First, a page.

Thursday, May 16, 2019

The Long Hundred 013/100: Hellchild - Bareskin which a Japanese death/grind band released an album that was everything but.

[This is part of a series of posts dedicated to 100 albums I feel lucky to have heard. The full list and a more detailed explanation of the series can be found here.]

I discovered Hellchild at the Loud Az Fuck festival - a two day fest organized by Disassociate singer Ralphie Boy. It's not just the single greatest live event I've ever attended - those two days in July of 2000 may have been the best of my life. Sadly, I missed most of Hellchild's set, but heard enough to be blown away by Tsukara Harakawa's utterly inhuman vocals and impassioned performance. I later ran into the band after their set, and picked up a copy of the Bareskin cd.

Though I listened to the album obsessively throughout that summer, I really didn't know what to make of Bareskin. Like a lot of bands I'm drawn to, Hellchild defies pithy categorization. Ostensibly rooted in Japan's death metal and grindcore scene, their music favoured noisey hardcore and a prominent Sabbath/Pantera influence. Though both Carcass and Entombed started employing more traditional rock influences shortly before Bareskin was released, Hellchild's knack for groove predate either the "death n roll" or groove metal trends, and can be found on the first EP they released in 1992.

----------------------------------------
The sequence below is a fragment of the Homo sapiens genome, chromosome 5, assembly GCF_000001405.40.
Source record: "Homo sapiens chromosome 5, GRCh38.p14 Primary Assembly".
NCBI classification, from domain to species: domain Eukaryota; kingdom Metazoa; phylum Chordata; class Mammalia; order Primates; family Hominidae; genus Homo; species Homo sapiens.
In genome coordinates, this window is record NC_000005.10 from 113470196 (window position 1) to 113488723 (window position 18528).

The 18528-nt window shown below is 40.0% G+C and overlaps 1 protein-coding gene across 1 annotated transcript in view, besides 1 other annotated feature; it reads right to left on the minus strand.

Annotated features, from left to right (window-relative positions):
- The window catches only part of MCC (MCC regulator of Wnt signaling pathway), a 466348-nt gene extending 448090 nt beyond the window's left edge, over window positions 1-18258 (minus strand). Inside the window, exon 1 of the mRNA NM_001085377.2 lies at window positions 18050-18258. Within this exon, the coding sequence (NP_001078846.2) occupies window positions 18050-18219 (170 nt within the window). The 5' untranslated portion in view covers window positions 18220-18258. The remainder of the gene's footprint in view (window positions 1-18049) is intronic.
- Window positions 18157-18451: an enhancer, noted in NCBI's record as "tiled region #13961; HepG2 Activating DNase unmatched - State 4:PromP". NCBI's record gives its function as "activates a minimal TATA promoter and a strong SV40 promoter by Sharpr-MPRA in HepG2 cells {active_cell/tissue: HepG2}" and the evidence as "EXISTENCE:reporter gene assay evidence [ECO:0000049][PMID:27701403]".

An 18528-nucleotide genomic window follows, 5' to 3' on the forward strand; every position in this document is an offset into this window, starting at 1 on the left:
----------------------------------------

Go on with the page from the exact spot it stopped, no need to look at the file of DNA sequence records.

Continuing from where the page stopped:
As confounding as the music is, the album's stand out performance belongs to Tsukara. Though completely feral and absolutely inhuman sounding, his vocals have a mournful quality - quite unlike the monotone growl that most other death/grind bands employ. It's a strange thing to talk about a death metal singer having "range", but that's the only way I can think of describing Tsukara's constantly shifting vocal timbre.

In addition to Disassociate, Hellchild had some other famous tastemakers in their corner: Converge teamed up with Hellchild for a split EP titled Deeper the Wound, which undoubtedly raised the Japanese band's profile in the West. Converge were ahead of the curve on most things, so it says something that the crew over at Deathwish Inc. thought so highly of Hellchild.

Despite making significant in-roads into the West, Deeper The Wound ended up being Hellchild's last release. Most of the members continued making music as From Hell, who released two EPs that were doomier and more experimental - a perfect backdrop for Tsukara's unique yowl.

Hellchild are once again active and gigging in Japan - though sadly without Tsukara, who joined Swarrrm. The latter is an active and extremely confounding grindcore band whose last album came out as recently as February of 2018.

Like a lot of great bands, Hellchild are fondly remembered only by a select few, and Bareskin remains difficult to find outside of Japan (through legal means, at any rate). It's a pity that most people missed the boat on Hellchild; I know that if it wasn't for that magical night in 2000, I might have been one of them.

Deeper The Wound:

Logical Nonsense -
Expanding The Hive